Making pineapple beer alcohol at home concept imag
Desperate for alcohol during booze bans, some people turn to at-home pineapple beer brewing. (Image: Getty)
  • In just one week, the price of pineapples jumped 74% after a ban on liquor sales was implemented.
  • Demand has increased too, but volumes have also risen over 20% in the same period.
  • Prices for the fruit may remain on the rise should the alcohol sales ban persist.
  • For more stories, go to www.BusinessInsider.co.za

Pineapple prices shot up over 70% in just one week as some South Africans, hit with a 14-day ban on alcohol sales, returned to brewing their beer at home.

During the week through to 5 July, the same week a ban on alcohol sales was instated, pineapple prices surged 74% to R7.32 per kilogram, Johnny van der Merwe, managing director of agricultural information group Agrimark Trends (AMT), said on Thursday.

In his weekly update that tracks the market prices for fresh produce in South Africa, Van der Merwe said the alcohol ban has not only caused a price spike but has created pent-up demand for pineapples.

"We… saw that pineapple prices increased significantly with demand higher due to the alcohol ban," Van der Merwe said.

"Pineapple prices were boosted by the alcohol sale ban restrictions, increasing by 74% week on week to R7.32 with volumes sold increasing by 27% week on week," he said.

With no alcohol sales allowed during the current level four lockdown, some South Africans have turned to pineapples for their beer. Pineapples are high in yeast and sugary. Its sugary content and the yeast, the main ingredient in beer making, can make an alcoholic drink.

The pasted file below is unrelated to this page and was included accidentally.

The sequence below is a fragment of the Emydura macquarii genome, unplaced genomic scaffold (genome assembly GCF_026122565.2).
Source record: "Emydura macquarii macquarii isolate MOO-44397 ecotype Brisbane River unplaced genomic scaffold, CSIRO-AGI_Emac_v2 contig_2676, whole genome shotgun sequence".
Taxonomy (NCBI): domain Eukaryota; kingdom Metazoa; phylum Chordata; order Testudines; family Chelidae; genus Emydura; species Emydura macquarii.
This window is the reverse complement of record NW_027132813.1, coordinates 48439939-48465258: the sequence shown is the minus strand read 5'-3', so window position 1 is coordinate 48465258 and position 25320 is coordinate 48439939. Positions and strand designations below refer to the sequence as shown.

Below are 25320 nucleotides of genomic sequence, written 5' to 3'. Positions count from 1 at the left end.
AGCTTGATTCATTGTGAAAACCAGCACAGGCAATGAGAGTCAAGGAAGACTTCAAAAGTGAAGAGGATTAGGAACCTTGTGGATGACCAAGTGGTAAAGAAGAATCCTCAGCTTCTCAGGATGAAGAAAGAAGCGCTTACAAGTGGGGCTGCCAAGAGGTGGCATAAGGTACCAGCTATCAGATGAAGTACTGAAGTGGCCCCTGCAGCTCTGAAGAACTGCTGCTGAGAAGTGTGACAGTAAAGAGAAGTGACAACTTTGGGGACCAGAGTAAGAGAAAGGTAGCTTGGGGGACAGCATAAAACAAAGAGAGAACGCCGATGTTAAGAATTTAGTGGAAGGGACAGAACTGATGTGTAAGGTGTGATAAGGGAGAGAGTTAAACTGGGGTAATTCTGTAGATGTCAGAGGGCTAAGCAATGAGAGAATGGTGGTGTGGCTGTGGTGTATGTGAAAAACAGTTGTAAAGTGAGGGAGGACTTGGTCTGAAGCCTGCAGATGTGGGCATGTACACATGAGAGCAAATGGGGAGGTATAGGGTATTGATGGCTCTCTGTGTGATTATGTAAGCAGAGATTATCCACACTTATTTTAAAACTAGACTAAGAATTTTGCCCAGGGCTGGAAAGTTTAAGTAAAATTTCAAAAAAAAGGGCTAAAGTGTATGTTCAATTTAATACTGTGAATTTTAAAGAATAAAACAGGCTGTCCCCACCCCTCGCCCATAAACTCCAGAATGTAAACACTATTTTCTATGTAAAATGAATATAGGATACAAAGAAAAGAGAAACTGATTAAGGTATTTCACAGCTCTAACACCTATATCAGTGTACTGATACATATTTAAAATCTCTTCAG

Should the alcohol prohibitions persist beyond Sunday, prices are expected to remain elevated or rise further, Deon van Zyl, COO of Grow Fresh Produce, market agents for the Johannesburg Market, told Business Insider South Africa.

Van Zyl also said there had been an increase in pineapple prices and heightened demand for the fruit since the government reinstated the liquor restrictions at the end of June, although not as elevated as the price increases of the previous bans.

"I think people were… a little more prepared this time, and it’s [the liquor ban] hopefully only for two weeks. If they continue the lockdown after Sunday, we should see quite a drastic incline in price, definitely," said Van Zyl.

Van Zyl said that while the price and demand spikes can be attributed to the new lockdown restrictions, there are a combination of factors influencing them. 

"It also has to do with month-end. The demand is a little bit higher at month-end. It is a bit of all those factors; we will see the real effect of the alcohol ban or alcohol lockdown should it continue Sunday. We'll start to see it from next week," he said.

 

Get the best of our site emailed to you every weekday.

Go to the Business Insider front page for more stories.